NEWARK – The Worcester County Board of Education held a Public Budget Input Meeting on Tuesday concerning next year’s budget. Representatives from the 14 county public schools addressed the board, making specific, case-based requests for each location.
Additionally, several presentations were made outlining the county’s economic and academic status to the public.
Superintendent of Schools Dr. Jon Andes led a power point presentation summarizing Worcester County’s success academically.
“What we’re doing is working as a school system,” Andes told the public.
Andes revealed that Worcester County is ranked sixth out of 24 in the state for reading and first in math, according to the Maryland State Assessments (MSA).
“Overall, we’re ranked third in the state,” Andes said.
Despite the impressive numbers, Andes did point out some challenges the county still faced, specifically, improving test scores for African-American and Special Education students. However, he was confident that with the rate of progress schools have displayed in the last 10 years, any challenges would be overcome in the near future.
Next to present was Vince Tolbert, the Board of Education’s chief financial officer.
Continuing the power point, Tolbert concentrated on the budget difficulties facing the county. He revealed that the current fiscal year 2011 operating budget is $89,213,682, with a $200,000 technology budget and $100,000 capital outlay.
Other highlights of the presentation included the fact that 81 percent of funding is spent in the classroom and that 73.5 percent of that funding comes directly from the county. Additionally, Tolbert brought up the state’s wealth based formula, an issue that had become familiar to the school system.
According to the formula, Worcester is the wealthiest county in Maryland and thus receives the second lowest amount of state funding. However, Tolbert pointed out that the formula is based entirely on property values and that Worcester County was actually above the state average for Free and Reduced Meals (FARMS) which is used to measure household poverty levels.
Finally, Tolbert offered the public some information on the fiscal year 2012 budget. All in all, the county is looking at a potential operating budget shortfall of $1,600,000, due mainly to an estimated $1,450,000 decrease in federal funds.
Public Relations Coordinator Barbara Witherow made the final presentation. Witherow took the opportunity to quiz the board members on a recent parent survey distributed throughout the county.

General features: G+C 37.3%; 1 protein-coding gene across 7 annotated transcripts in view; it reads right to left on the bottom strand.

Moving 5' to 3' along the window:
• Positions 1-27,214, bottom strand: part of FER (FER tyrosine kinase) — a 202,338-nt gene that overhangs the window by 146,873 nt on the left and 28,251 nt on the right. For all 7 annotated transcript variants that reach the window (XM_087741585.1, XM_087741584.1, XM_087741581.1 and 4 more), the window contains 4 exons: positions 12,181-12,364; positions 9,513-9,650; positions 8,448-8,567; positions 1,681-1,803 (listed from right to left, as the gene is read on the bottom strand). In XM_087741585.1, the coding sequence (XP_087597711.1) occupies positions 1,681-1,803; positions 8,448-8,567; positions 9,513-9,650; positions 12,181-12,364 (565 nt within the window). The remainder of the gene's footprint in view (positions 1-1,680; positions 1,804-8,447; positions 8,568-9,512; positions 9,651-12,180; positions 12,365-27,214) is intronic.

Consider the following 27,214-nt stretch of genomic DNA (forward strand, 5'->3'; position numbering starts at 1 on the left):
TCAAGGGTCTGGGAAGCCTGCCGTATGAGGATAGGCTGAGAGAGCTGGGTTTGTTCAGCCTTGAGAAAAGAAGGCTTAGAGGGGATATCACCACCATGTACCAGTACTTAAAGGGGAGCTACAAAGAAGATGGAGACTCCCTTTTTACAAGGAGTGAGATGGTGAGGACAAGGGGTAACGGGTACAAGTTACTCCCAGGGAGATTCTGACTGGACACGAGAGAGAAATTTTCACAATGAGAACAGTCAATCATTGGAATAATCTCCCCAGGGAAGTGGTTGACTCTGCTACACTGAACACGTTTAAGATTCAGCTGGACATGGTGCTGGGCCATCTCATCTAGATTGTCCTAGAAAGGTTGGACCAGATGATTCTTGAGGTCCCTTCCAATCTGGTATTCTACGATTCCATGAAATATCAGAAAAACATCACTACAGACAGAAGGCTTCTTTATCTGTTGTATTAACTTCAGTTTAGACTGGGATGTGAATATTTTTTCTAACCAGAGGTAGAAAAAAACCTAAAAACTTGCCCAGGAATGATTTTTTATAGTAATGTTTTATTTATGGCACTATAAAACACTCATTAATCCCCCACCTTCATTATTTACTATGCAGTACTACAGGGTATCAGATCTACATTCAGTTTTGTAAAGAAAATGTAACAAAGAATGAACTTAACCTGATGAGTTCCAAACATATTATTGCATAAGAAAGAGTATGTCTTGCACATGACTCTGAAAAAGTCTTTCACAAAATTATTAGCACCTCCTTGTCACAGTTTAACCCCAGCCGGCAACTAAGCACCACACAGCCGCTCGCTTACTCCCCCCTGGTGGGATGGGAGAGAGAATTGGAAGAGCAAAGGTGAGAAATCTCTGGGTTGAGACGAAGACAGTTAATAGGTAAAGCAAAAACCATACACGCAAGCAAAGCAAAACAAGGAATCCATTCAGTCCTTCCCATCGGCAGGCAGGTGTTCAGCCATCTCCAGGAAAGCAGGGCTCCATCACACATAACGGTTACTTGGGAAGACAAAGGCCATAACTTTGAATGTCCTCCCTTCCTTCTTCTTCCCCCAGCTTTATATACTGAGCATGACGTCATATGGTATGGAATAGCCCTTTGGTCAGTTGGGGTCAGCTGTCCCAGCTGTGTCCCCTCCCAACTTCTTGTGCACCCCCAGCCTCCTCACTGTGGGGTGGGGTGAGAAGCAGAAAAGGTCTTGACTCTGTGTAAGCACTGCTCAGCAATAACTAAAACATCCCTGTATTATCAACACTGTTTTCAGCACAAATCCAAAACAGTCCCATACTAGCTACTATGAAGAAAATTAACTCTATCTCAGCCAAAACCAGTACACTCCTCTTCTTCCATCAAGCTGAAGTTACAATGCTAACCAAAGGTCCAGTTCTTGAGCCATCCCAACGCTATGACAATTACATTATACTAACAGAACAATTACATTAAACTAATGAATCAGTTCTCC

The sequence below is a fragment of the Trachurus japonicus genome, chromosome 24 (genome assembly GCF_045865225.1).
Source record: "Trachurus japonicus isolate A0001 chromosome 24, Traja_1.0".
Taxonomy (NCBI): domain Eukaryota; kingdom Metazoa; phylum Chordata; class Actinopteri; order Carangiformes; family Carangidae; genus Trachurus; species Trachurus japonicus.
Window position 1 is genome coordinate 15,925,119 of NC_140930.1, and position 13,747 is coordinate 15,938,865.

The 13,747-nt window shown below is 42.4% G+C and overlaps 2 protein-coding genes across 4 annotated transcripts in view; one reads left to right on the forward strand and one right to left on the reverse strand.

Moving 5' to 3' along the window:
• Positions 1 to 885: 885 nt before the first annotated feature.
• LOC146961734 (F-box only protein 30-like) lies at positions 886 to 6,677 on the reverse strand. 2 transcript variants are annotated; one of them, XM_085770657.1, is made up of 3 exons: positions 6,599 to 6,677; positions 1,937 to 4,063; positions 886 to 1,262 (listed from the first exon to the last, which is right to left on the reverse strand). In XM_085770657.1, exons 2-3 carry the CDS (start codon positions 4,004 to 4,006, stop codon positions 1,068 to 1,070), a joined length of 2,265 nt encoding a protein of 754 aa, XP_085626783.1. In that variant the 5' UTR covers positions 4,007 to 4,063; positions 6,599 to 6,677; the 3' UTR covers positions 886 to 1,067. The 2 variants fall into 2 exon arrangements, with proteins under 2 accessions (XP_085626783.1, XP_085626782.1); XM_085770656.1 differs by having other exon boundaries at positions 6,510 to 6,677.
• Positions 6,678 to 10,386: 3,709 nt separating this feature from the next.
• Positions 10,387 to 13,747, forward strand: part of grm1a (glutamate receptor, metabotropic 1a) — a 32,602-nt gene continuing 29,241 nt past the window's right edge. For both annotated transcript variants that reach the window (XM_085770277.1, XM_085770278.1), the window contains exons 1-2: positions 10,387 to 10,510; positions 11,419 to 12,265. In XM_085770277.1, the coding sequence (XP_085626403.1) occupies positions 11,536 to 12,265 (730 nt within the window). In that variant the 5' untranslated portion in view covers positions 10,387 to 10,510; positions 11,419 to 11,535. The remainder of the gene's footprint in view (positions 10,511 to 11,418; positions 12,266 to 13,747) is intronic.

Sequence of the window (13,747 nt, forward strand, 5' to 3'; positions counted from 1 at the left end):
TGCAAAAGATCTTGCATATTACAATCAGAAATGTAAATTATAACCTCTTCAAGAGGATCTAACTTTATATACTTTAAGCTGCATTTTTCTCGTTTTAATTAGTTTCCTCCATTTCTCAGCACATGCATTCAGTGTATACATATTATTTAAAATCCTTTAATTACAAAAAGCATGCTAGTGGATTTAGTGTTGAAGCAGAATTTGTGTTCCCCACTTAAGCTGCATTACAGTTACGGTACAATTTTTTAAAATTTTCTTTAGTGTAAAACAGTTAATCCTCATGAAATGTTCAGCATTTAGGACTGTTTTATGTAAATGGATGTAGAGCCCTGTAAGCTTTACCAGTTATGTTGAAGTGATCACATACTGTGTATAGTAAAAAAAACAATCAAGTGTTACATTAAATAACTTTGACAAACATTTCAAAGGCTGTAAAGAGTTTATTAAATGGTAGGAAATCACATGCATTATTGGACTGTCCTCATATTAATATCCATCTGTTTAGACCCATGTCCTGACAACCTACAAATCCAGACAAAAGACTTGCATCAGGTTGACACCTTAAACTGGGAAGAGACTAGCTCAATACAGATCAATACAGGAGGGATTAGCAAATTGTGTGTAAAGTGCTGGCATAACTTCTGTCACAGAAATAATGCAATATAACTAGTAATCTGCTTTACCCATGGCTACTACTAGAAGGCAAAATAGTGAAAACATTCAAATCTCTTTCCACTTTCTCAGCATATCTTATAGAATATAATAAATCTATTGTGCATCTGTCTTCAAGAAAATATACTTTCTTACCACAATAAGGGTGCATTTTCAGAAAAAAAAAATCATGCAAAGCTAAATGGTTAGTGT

“We are now entering a classroom,” she told the board, explaining that she would be the teacher and they would fill the role of students.
Board members were given wireless remotes and asked to answer multiple-choice questions about the survey. Through use of a SMART board, Witherow was able to make the session highly interactive, with digital avatars asking the board members questions.
While the board only averaged about 50 percent on the test, all information from the surveys was revealed. Sixty-six percent of the surveys were returned, a slight decrease from last year. However, both Ocean City Elementary School and Snow Hill Middle School had a 90 percent or better return rate.
The main concern that parents expressed through the surveys was a desire to recruit, hire and maintain staff in the schools. Some other results of the survey include 58 percent of parents rating the cleanliness of schools as “excellent” and 54 percent rating the safe and orderly environment as also “excellent.”
One of the few challenges Witherow mentioned was a desire to raise the percentage of surveys returned, especially from the county’s largest ethnic group, Caucasians, which fell 9 percent.
After the presentations, school representatives each took a moment to speak to the assembly about specific requests they had for the next year.
Between all 14 public schools in the county, there were several common requests put forth. Nearly all of the schools asked that the board provide funding to maintain small class sizes. Other top requests included a cost of living allowance (COLA) raise for teachers and the introduction of new technology such as SMART boards into the classroom.
Ocean City and Showell elementary schools both asked that their half-day music teachers be upgraded to full day.
“We’ve had to eliminate the pre-k music program,” Marilyn James, representing Ocean City Elementary told the board, referring to the struggling but popular music department.
While there were some deviations, the main request that most representatives echoed was the same that parents asked for in the survey: maintaining and hopefully expanding staff.
After all of the speakers had a chance to express their views, the board stated that the public’s concerns would stay with them while they built the budget over the coming months.
“We really appreciate the prioritization shown and the thought,” Board President Bob Hulburd said.